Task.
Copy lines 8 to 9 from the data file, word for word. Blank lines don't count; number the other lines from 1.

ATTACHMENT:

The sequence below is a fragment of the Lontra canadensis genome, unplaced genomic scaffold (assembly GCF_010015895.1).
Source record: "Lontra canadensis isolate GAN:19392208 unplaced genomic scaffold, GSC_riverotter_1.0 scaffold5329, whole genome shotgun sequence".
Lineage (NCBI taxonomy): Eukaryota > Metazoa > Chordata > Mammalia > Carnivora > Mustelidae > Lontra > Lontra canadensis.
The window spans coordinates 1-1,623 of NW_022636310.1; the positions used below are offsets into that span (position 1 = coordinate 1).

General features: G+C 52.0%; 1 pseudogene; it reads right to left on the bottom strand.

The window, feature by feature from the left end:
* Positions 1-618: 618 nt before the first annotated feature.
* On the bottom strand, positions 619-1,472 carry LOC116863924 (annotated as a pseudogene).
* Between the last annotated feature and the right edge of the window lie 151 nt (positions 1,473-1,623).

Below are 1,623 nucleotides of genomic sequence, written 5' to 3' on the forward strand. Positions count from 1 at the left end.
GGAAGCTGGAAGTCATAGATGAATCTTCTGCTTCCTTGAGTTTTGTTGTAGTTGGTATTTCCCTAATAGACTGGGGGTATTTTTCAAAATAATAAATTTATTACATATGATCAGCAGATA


* On the bottom strand, positions 619-1,472 carry LOC116863924 (annotated as a pseudogene).
* Between the last annotated feature and the right edge of the window lie 151 nt (positions 1,473-1,623).